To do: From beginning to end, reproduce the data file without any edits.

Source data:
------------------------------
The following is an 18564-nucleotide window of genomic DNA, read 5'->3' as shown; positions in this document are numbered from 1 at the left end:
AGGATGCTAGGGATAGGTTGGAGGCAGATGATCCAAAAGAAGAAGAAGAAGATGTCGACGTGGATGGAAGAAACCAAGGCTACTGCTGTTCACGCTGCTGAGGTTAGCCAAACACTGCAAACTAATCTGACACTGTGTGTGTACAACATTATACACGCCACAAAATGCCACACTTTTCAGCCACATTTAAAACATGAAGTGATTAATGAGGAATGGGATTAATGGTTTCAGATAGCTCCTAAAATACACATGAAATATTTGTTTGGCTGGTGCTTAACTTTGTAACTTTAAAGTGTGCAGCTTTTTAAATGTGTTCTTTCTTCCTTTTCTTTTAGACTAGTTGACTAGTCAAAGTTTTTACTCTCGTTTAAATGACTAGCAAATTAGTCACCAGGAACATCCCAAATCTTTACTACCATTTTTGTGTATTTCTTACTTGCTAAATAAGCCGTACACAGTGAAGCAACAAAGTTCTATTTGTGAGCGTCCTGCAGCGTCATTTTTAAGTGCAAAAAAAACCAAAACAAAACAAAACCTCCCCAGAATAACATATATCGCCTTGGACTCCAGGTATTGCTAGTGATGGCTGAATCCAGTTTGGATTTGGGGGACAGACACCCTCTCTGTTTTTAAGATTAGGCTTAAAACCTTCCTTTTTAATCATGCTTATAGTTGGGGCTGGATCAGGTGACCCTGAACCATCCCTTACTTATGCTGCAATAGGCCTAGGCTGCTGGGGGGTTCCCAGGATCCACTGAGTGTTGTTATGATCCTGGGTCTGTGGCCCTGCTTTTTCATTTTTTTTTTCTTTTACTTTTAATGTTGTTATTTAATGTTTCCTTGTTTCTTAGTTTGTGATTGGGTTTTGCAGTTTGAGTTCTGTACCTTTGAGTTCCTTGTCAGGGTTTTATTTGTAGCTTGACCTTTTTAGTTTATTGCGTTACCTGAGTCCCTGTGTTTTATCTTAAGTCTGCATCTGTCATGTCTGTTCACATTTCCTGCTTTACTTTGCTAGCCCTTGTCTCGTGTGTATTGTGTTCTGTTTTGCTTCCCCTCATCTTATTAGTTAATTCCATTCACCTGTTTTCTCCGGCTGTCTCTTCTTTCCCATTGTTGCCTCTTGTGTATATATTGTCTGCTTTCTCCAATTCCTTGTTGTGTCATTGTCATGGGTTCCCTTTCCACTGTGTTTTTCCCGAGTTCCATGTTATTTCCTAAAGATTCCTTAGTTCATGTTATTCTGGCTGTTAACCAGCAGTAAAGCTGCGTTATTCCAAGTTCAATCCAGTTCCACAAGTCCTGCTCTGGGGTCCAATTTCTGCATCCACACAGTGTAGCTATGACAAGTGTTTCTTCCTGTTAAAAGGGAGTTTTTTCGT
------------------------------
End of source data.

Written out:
The following is an 18564-nucleotide window of genomic DNA, read 5'->3' as shown; positions in this document are numbered from 1 at the left end:
AGGATGCTAGGGATAGGTTGGAGGCAGATGATCCAAAAGAAGAAGAAGAAGATGTCGACGTGGATGGAAGAAACCAAGGCTACTGCTGTTCACGCTGCTGAGGTTAGCCAAACACTGCAAACTAATCTGACACTGTGTGTGTACAACATTATACACGCCACAAAATGCCACACTTTTCAGCCACATTTAAAACATGAAGTGATTAATGAGGAATGGGATTAATGGTTTCAGATAGCTCCTAAAATACACATGAAATATTTGTTTGGCTGGTGCTTAACTTTGTAACTTTAAAGTGTGCAGCTTTTTAAATGTGTTCTTTCTTCCTTTTCTTTTAGACTAGTTGACTAGTCAAAGTTTTTACTCTCGTTTAAATGACTAGCAAATTAGTCACCAGGAACATCCCAAATCTTTACTACCATTTTTGTGTATTTCTTACTTGCTAAATAAGCCGTACACAGTGAAGCAACAAAGTTCTATTTGTGAGCGTCCTGCAGCGTCATTTTTAAGTGCAAAAAAAACCAAAACAAAACAAAACCTCCCCAGAATAACATATATCGCCTTGGACTCCAGGTATTGCTAGTGATGGCTGAATCCAGTTTGGATTTGGGGGACAGACACCCTCTCTGTTTTTAAGATTAGGCTTAAAACCTTCCTTTTTAATCATGCTTATAGTTGGGGCTGGATCAGGTGACCCTGAACCATCCCTTACTTATGCTGCAATAGGCCTAGGCTGCTGGGGGGTTCCCAGGATCCACTGAGTGTTGTTATGATCCTGGGTCTGTGGCCCTGCTTTTTCATTTTTTTTTTCTTTTACTTTTAATGTTGTTATTTAATGTTTCCTTGTTTCTTAGTTTGTGATTGGGTTTTGCAGTTTGAGTTCTGTACCTTTGAGTTCCTTGTCAGGGTTTTATTTGTAGCTTGACCTTTTTAGTTTATTGCGTTACCTGAGTCCCTGTGTTTTATCTTAAGTCTGCATCTGTCATGTCTGTTCACATTTCCTGCTTTACTTTGCTAGCCCTTGTCTCGTGTGTATTGTGTTCTGTTTTGCTTCCCCTCATCTTATTAGTTAATTCCATTCACCTGTTTTCTCCGGCTGTCTCTTCTTTCCCATTGTTGCCTCTTGTGTATATATTGTCTGCTTTCTCCAATTCCTTGTTGTGTCATTGTCATGGGTTCCCTTTCCACTGTGTTTTTCCCGAGTTCCATGTTATTTCCTAAAGATTCCTTAGTTCATGTTATTCTGGCTGTTAACCAGCAGTAAAGCTGCGTTATTCCAAGTTCAATCCAGTTCCACAAGTCCTGCTCTGGGGTCCAATTTCTGCATCCACACAGTGTAGCTATGACAAGTGTTTCTTCCTGTTAAAAGGGAGTTTTTTCGT